For several years traditional tobacco companies have been under pressure for failing to deliver on growth expectations for next-generation products such as vaping. Expectations were too high, competition was tough with many new entrants to the market, and political and regulatory bodies were coming down hard on the space.
“A bit like the oil industry, tobacco companies were kicked into the corner and ignored by a large chunk of the market in the belief their core product categories would fade into oblivion and the transition to a new way of life would not be easy,” says AJ Bell’s Russ Mould.
“Perhaps these critics were too harsh. Oil has bounced back in price and tobacco companies are enjoying a pick-up in earnings. Of note, British American Tobacco has upgraded its earnings guidance after saying smokers continue to switch to less harmful alternatives. The company will be hoping that customers stay loyal once it has hooked them in.
“Others in the sector are also looking more hopeful. For example, Imperial Brands’ chief executive Stefan Bomhard recently commented about his company’s stabilising market share in tobacco in key markets, lower losses from next generation products thanks to more controlled investment and firm pricing also offered encouragement.
“While trading in the tobacco sector is looking more positive, the backdrop of political and regulatory intervention has not changed. It has become commonplace to see an annual stab at the industry, be it through threats on taxation or bans on certain types of products. A world increasingly focused on the health and wellbeing of individuals is also not a supportive backdrop for an industry that sells addictive products.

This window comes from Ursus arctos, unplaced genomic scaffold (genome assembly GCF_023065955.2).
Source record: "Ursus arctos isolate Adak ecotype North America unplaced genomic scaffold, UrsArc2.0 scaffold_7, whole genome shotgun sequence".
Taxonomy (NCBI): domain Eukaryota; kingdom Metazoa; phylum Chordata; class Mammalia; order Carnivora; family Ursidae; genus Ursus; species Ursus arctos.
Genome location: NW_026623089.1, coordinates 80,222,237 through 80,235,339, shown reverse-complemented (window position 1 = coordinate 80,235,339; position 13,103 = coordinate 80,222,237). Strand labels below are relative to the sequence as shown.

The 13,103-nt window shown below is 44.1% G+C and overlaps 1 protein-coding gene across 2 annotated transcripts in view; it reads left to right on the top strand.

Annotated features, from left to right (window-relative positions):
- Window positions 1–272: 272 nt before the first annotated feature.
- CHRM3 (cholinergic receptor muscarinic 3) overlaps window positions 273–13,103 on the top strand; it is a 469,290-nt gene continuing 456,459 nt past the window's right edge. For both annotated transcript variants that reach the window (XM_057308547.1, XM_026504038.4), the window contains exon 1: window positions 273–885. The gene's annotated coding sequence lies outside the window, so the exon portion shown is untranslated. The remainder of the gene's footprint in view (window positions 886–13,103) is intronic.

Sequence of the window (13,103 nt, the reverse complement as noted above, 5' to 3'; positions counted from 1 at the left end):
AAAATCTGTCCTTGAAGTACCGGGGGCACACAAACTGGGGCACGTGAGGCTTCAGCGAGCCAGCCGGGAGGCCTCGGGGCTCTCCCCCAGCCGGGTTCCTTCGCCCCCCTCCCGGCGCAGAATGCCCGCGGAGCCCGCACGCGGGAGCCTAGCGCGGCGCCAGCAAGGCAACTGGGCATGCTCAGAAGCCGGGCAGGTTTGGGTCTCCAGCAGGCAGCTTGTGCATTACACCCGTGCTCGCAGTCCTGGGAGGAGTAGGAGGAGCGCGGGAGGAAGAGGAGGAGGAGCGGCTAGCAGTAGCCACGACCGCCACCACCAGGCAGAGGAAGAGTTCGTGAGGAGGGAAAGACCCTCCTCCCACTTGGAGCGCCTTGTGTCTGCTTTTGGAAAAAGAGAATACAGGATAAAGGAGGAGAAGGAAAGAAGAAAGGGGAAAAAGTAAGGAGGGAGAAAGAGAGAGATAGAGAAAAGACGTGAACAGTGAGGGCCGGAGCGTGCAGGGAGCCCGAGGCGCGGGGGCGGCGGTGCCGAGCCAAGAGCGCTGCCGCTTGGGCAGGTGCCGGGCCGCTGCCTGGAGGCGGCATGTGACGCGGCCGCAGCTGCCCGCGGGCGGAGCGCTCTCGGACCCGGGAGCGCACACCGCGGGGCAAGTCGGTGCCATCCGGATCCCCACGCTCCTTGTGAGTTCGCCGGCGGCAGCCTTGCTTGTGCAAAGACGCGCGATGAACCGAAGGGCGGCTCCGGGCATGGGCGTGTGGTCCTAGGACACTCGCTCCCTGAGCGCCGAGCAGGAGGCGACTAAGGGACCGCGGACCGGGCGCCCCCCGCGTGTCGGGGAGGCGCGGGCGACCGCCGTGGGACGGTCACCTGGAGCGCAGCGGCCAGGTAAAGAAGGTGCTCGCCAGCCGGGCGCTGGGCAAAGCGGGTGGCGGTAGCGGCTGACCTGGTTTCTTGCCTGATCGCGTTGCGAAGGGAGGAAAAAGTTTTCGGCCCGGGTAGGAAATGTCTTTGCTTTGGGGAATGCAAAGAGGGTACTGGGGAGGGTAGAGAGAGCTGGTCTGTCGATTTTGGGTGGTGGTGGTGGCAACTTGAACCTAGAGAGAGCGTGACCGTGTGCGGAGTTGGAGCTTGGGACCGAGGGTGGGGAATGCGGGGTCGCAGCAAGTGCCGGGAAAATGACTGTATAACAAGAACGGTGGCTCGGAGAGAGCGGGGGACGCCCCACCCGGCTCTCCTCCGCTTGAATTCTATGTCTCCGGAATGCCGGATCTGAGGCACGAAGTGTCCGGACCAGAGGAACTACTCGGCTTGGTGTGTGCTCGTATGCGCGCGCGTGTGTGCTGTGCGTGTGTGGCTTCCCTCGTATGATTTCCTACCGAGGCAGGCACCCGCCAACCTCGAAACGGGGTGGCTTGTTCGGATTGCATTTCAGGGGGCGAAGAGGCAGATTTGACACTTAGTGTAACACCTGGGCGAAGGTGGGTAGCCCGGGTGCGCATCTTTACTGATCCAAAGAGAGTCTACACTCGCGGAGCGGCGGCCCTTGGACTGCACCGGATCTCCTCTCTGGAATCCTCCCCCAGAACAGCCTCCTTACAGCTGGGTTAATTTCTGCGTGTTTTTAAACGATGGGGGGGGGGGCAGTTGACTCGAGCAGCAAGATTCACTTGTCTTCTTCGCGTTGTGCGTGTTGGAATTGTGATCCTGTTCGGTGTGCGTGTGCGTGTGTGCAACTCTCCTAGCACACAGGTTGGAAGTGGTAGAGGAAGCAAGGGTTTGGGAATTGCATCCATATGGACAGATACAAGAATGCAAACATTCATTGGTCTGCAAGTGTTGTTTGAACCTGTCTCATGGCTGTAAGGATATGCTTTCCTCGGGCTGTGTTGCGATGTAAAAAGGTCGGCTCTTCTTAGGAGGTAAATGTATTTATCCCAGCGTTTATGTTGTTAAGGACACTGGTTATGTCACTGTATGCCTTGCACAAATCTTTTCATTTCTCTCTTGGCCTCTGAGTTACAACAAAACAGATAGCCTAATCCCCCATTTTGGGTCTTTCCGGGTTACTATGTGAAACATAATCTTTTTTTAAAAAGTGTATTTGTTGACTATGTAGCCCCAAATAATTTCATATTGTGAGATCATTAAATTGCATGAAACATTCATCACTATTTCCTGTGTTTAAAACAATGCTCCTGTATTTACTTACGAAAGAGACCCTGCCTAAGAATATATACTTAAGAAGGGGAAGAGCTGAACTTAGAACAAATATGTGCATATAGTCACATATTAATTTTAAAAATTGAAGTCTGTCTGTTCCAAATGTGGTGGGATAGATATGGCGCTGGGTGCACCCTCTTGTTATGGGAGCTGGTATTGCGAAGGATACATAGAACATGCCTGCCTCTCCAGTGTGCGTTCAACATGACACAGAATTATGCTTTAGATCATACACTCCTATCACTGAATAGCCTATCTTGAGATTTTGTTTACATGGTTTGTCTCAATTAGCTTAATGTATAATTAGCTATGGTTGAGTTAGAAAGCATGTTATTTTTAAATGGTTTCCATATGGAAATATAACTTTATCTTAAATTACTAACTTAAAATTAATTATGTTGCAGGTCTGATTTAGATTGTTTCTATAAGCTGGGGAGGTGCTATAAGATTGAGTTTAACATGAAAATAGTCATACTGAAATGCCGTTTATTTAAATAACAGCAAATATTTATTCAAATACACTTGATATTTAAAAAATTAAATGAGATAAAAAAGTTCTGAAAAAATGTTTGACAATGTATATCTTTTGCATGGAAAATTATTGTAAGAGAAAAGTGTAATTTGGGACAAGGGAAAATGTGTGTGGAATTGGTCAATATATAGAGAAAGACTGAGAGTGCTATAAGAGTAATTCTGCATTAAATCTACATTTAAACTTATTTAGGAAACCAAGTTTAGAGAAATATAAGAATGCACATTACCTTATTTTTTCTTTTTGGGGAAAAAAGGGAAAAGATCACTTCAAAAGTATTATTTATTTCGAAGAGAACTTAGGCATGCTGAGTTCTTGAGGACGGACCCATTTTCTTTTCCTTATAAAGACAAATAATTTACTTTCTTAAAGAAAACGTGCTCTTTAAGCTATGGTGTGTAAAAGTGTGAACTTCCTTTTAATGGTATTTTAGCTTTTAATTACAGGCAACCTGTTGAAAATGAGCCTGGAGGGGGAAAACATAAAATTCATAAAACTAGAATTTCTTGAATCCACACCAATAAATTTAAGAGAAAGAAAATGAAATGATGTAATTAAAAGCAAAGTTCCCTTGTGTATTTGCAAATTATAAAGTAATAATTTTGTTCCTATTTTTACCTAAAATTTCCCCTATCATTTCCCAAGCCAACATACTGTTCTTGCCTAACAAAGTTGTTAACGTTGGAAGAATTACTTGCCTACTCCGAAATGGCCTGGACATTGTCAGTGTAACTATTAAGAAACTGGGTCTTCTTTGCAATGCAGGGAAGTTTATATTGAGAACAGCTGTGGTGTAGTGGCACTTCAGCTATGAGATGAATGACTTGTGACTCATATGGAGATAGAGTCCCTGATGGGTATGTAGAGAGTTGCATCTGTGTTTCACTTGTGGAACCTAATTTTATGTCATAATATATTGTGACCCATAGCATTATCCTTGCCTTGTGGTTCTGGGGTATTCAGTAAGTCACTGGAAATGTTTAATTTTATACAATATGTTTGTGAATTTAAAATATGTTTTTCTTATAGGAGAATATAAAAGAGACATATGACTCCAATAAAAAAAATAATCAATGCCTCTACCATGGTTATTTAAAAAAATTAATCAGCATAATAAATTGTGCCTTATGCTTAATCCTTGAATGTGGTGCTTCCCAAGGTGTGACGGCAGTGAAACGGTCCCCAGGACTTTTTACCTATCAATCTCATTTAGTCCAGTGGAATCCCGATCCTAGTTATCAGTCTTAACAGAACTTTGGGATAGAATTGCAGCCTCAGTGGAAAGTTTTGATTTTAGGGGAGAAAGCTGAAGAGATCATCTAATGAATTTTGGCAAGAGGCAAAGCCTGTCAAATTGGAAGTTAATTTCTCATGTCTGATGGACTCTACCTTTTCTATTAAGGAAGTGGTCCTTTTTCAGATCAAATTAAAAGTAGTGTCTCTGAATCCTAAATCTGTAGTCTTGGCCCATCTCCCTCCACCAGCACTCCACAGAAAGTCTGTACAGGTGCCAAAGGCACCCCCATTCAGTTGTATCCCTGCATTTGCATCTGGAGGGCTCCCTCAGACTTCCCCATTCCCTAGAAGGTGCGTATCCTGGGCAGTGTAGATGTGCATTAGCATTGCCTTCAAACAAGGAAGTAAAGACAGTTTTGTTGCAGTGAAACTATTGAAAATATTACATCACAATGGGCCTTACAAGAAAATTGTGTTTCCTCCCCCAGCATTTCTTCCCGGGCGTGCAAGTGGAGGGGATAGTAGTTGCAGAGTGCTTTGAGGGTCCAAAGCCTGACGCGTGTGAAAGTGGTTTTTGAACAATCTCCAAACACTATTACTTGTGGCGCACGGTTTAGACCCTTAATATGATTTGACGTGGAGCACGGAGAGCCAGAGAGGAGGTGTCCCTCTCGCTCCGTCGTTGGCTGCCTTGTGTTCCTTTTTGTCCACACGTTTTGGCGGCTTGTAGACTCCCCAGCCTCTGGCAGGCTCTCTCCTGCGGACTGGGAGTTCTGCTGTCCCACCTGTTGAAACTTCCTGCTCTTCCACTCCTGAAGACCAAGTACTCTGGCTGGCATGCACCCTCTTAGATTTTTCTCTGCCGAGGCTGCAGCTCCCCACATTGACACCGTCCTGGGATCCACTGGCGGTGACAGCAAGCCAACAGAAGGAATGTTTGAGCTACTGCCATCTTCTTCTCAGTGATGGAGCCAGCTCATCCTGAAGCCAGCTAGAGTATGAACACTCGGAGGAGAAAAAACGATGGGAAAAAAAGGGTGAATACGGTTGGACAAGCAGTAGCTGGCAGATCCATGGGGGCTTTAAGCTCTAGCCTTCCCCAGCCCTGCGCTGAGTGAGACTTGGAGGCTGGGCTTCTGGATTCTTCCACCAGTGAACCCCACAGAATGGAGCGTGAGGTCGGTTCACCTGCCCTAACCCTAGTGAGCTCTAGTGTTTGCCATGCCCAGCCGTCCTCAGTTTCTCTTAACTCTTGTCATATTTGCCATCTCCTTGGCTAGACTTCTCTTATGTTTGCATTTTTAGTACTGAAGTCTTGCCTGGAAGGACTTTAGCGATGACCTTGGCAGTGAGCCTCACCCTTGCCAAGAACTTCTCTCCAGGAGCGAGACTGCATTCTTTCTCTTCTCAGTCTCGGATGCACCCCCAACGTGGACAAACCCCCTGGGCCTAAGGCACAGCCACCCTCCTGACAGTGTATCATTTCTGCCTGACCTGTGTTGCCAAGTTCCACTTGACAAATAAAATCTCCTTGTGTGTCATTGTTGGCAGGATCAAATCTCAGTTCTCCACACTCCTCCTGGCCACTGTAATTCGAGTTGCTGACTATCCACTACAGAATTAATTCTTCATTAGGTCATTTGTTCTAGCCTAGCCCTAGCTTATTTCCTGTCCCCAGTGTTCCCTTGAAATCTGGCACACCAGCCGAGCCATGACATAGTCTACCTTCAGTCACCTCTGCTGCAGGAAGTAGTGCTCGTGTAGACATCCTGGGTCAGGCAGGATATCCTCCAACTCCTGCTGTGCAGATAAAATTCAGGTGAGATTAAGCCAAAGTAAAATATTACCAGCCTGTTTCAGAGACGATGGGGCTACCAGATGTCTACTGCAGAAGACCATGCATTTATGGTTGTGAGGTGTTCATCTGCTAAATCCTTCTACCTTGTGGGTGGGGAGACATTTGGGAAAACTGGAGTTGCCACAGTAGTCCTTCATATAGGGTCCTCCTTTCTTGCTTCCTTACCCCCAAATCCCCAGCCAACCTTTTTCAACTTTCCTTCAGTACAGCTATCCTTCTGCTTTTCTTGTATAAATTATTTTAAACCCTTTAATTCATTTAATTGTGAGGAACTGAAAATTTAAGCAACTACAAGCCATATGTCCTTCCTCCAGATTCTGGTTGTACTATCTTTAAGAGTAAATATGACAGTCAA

“Those threats haven’t been enough to stop a ‘vulture’ type investor from taking positions in both of the London-listed tobacco stocks. Kenneth Dart’s Spring Mountain Investments has quietly built up a 6.59% stake in British American Tobacco, making it the largest individual shareholder according to data from Refinitiv. Spring Mountain has also taken a 2.79% stake in Imperial Brands, making it the eighth largest investor in the business.
“It remains to be seen what Spring Mountain’s intentions are, but stakes of that size could give it the ability to start making demands for strategic change.”
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